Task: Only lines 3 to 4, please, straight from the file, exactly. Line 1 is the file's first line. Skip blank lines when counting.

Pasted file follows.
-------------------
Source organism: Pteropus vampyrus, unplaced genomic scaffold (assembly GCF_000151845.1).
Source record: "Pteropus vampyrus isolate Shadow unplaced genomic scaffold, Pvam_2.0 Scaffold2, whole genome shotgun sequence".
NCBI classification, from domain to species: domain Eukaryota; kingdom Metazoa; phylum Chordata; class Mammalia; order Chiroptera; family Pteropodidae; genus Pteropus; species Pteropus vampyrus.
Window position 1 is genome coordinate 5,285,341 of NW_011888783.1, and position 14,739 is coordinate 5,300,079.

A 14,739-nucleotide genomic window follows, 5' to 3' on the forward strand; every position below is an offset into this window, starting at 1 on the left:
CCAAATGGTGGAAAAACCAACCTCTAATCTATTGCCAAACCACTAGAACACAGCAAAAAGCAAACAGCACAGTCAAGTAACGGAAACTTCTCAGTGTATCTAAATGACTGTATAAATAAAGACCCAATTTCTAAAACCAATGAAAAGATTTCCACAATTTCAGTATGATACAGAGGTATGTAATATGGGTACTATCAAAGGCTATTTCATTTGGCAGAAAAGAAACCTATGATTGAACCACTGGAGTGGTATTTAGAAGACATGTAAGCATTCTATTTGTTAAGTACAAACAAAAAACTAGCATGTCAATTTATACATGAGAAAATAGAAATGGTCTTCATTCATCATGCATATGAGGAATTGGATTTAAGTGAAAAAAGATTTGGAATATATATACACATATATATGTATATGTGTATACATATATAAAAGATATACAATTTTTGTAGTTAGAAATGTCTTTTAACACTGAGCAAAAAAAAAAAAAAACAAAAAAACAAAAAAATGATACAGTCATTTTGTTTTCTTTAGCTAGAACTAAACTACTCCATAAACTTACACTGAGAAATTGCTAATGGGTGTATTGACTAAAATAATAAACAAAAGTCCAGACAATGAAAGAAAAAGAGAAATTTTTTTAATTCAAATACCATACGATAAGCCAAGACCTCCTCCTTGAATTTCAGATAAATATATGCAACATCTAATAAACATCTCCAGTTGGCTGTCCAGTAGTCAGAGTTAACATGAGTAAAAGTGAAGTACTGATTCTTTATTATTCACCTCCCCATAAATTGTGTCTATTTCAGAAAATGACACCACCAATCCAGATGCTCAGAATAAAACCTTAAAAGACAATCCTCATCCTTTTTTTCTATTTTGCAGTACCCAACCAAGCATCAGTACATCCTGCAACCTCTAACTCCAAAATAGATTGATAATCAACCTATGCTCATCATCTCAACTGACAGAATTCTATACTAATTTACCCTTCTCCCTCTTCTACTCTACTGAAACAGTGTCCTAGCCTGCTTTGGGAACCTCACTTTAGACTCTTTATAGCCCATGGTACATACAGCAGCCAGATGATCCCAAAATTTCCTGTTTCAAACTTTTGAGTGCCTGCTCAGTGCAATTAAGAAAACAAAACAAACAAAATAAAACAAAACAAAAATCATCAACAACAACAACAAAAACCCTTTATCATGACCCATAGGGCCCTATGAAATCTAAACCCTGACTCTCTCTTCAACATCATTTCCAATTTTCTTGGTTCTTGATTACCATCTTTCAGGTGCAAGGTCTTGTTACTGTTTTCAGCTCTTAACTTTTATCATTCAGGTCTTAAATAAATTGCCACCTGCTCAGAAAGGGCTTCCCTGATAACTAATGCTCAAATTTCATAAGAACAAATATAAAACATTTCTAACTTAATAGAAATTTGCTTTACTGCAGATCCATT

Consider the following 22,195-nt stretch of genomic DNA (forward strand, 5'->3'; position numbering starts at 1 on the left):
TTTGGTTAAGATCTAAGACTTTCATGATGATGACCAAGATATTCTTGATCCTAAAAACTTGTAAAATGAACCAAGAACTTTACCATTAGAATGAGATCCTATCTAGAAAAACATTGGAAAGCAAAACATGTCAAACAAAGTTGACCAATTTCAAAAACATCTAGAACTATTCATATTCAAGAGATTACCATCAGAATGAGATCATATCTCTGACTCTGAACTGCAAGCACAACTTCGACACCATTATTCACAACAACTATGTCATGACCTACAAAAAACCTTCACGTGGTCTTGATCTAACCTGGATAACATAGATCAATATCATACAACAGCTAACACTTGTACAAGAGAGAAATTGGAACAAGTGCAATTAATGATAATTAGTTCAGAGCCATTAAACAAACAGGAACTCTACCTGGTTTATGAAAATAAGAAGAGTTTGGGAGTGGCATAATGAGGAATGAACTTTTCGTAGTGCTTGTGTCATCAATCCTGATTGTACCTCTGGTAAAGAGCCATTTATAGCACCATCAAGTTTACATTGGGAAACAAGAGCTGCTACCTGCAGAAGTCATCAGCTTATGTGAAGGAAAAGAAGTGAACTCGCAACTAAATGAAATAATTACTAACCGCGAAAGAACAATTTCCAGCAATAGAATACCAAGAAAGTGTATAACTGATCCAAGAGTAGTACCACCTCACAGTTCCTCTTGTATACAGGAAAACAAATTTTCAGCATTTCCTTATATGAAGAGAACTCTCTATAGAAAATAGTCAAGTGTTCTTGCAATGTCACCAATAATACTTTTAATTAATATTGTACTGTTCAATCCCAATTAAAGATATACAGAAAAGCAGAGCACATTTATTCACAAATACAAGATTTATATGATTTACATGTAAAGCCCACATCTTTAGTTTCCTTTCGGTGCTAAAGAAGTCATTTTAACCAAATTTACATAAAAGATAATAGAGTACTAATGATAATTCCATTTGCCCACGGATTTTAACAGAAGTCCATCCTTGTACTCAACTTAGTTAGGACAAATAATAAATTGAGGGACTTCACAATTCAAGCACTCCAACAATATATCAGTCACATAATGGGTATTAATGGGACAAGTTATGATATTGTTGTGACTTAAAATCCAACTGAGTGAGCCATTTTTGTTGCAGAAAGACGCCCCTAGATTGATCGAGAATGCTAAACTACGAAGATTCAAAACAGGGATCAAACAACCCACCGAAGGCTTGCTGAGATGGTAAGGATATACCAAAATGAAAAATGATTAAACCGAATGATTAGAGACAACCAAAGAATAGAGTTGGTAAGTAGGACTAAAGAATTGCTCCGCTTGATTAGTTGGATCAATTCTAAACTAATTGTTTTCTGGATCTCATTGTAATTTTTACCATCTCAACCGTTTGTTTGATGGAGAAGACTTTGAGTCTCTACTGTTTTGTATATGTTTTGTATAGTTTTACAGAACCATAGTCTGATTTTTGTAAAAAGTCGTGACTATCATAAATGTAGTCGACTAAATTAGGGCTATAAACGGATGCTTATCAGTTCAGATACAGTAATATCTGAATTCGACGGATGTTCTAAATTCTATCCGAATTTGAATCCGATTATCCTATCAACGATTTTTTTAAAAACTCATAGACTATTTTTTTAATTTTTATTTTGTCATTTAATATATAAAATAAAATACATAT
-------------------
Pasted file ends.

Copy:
NCBI classification, from domain to species: domain Eukaryota; kingdom Metazoa; phylum Chordata; class Mammalia; order Chiroptera; family Pteropodidae; genus Pteropus; species Pteropus vampyrus.
Window position 1 is genome coordinate 5,285,341 of NW_011888783.1, and position 14,739 is coordinate 5,300,079.